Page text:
5 Common Ingredients in Beer

Learn what’s involved in making beer, including common ingredients and their role in the process.

While archeological evidence suggests that humanity has been making alcoholic beverages for 13,000 years, beer seems to have first graced our species around 3400 BCE by the Sumerians.

Glasses with fresh beer and ingredients on wooden background

Chinese brewers created an alcoholic forerunner to beer nearly 4,000 years earlier, but the Sumerians of the Mesopotamian area were the first we know of to use barley.

That grain— or similar ones— stands as one of the common ingredients in beer, without which what you wind up with isn’t really beer at all. But, of course, there are other ingredients you need, too.

While there are many types of beer, at their core they all contain the same base ingredients. The five main ingredients are as follows.

Main Ingredients in Beer

While you can tweak the five common ingredients in beer, at its heart, beer contains all five. So, without further ado, let’s look at each one and how it contributes to the alcoholic beverage loved by billions.


Recipes vary, but beer can consist of up to 95% water.

It stands to reason, then, that the quality of water used will directly affect the quality of the final product.

Some beer manufacturers even advertise where the water they use comes from, using its origins as a selling point.

But the water in the beer isn’t the only water used. Farmers must grow other ingredients in beer, and any agricultural undertaking requires water.

Brewers must also keep their equipment clean, and that requires frequent washing.

It can take up to eight gallons of water to produce one gallon of beer, so listing water as an essential part of beermaking is an understatement.


The flowers from the Humulus lupulus plant give us hops. Hops give our beer much of its aroma and help it keep its foamy head.

Depending on the amount used, you can get a “hoppier” beer, like an India Pale Ale (IPA).

Hoppier flavors mean a bitterer beer while backing off the hops yields a beer with a smoother finish.

Brewing beer without hops is possible, but many beer purists would likely not consider the concoction beer.

If you’re brewing your own beer, you probably don’t have your own hops nursery in your home.

You can purchase prepackaged hops specifically for homebrewing— something like the Amarillo Hop Flower Bag for Beer Brewing.

It bears mentioning here that Japanese hops— an invasive plant— is not the same thing as hops and lacks the properties needed to add flavor to beer.


A single-celled organism is responsible for the alcohol content in beer, meaning many of us are eternally grateful for something we can’t see with the naked eye.

The yeast organism plays perhaps the most critical role in making beer.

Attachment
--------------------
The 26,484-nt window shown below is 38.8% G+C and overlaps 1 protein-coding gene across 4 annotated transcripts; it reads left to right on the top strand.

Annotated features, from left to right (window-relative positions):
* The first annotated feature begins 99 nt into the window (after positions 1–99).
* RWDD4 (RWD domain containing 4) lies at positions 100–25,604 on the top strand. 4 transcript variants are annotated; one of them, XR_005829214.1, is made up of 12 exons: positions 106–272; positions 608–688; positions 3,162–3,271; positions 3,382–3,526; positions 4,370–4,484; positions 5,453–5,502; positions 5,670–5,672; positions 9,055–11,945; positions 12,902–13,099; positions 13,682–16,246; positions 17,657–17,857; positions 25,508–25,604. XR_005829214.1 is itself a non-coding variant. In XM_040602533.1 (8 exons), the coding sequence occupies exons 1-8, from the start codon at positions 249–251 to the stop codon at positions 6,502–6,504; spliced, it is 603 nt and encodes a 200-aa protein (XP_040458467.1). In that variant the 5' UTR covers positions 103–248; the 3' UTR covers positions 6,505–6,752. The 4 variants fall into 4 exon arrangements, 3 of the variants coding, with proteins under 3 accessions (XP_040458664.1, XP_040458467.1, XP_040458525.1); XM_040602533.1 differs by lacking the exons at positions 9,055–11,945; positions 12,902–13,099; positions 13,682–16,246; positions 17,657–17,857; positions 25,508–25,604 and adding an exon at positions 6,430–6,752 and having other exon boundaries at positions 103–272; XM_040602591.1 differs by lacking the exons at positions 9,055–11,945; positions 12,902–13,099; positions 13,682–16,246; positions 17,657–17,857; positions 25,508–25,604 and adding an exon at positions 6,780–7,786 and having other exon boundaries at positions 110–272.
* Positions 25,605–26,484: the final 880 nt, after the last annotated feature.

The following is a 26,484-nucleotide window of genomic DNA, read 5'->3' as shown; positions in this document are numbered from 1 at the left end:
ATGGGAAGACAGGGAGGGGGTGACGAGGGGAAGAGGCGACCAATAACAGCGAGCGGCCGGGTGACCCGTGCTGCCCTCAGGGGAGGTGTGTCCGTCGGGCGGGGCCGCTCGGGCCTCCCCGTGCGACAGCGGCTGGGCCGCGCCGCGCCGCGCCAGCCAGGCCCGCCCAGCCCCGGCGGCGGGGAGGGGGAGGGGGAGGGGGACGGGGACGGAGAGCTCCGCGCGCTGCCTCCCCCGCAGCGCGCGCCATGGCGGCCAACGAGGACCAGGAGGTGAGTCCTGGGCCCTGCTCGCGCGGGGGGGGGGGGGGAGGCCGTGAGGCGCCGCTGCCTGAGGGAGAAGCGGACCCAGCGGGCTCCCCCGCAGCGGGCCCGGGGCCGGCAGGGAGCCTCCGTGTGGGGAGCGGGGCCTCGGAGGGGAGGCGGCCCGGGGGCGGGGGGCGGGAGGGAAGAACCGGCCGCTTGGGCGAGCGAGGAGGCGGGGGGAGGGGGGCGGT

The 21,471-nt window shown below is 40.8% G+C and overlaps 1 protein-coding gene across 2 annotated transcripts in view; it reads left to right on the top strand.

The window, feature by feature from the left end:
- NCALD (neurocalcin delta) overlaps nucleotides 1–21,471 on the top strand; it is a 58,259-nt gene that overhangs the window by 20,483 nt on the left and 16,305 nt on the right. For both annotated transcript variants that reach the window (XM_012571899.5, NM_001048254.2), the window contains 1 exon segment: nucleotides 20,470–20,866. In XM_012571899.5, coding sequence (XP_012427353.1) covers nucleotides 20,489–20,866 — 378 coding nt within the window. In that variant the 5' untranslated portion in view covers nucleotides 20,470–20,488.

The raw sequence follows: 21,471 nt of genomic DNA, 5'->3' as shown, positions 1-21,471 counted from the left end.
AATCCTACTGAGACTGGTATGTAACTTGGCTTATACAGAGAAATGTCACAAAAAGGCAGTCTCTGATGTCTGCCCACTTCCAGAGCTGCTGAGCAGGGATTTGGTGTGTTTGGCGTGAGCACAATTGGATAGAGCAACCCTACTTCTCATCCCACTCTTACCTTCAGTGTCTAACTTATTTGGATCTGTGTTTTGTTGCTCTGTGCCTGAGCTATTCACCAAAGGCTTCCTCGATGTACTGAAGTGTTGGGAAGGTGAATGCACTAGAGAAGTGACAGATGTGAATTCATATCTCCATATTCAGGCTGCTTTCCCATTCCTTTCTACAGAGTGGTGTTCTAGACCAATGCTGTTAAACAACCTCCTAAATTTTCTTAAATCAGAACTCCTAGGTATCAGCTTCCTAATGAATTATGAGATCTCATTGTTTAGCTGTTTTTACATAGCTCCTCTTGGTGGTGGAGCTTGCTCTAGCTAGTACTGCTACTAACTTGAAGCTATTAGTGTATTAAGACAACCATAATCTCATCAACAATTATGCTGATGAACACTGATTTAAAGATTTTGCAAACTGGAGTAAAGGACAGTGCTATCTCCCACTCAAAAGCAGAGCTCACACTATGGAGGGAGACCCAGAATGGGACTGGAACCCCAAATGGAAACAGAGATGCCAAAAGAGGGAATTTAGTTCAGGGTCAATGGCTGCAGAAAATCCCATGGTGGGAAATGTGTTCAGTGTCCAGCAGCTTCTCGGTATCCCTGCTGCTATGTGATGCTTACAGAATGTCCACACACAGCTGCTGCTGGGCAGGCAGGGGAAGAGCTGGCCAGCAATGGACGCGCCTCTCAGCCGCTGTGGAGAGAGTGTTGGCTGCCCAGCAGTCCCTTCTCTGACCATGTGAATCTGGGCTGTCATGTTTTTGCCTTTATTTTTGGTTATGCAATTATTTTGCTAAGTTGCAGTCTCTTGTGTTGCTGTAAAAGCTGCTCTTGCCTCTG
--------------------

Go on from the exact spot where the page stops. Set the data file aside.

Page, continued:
It feeds on sugars found in the mixture of water, hops, grain, and malt— sugars like glucose, sucrose, and the like.

Like all living things, the yeast eventually releases by-products or waste once it eats something. In this case, the yeast converts these sugars into carbon dioxide and ethyl alcohol.

No yeast? No alcohol. No bueno.


Okay, yeast is important, but if it doesn’t have anything to feed on, it has nothing to convert to alcohol, and that’s where the grain comes in.

Your grandfather may have referred to beer as “barley pop” because barley is one of the more common grains used to brew the beverage. 

Much barley is malted before it’s used in brewing (more on malt in a bit), but malted barley is not a prerequisite.

Beer brewed from unmalted barley ends up opaque instead of clear and has a grainy flavor most of us associate with darker, heavier beers like stouts.

Other grains used in beer include:

  • Corn
  • Oats
  • Rye
  • Rice

Each one affects the flavor profile of the final product, and sometimes grains are combined to bring out or suppress individual tastes or qualities in the beer.


It may be somewhat confusing to include malt as an ingredient because malt is grain, as mentioned above, that’s been prepared for brewing.

This preparation— called malting— involves softening the grain and inducing the first stages of germination.

You don’t want it to germinate fully, but getting the process started means the yeast will have an easier time accessing the sugars in the grain.

The result is that the yeast can use more sugar and create higher levels of alcohol in the final product. Malting involves:

  • Steeping. Grains are soaked in water for a day or more to encourage them to begin opening.
  • Germinating. When the grains begin opening, they think they’re on the way to reproducing.
  • Kilning. We stop the germination process with heat in a kiln.

Malted grains go into the beer mixture, and the yeast goes to work.

Main Ingredients in Beer

  1. Water
  2. Hops
  3. Yeast
  4. Grain
  5. Malt 

Final Thoughts

Without these five ingredients, you can’t get a traditional beer. Sure, you can make a beer without hops, but will it really be beer? That’s debatable.

What’s not debatable is that without yeast, water, and grain, none of the fermenting processes can happen.

Throwing in malted grains and hops sets in motion a brewing process that yields the foamy quaff beloved worldwide.

Learn about different popular beers on our blog, like our favorite wheat beers to drink!

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Written by Erin Elizabeth

Erin lives in East Passyunk and enjoys checking out the local restaurants in South Philly and beyond. Her favorite restaurants are those with spicy food and outdoor seating so that she can bring along her dog, Miss Piggy.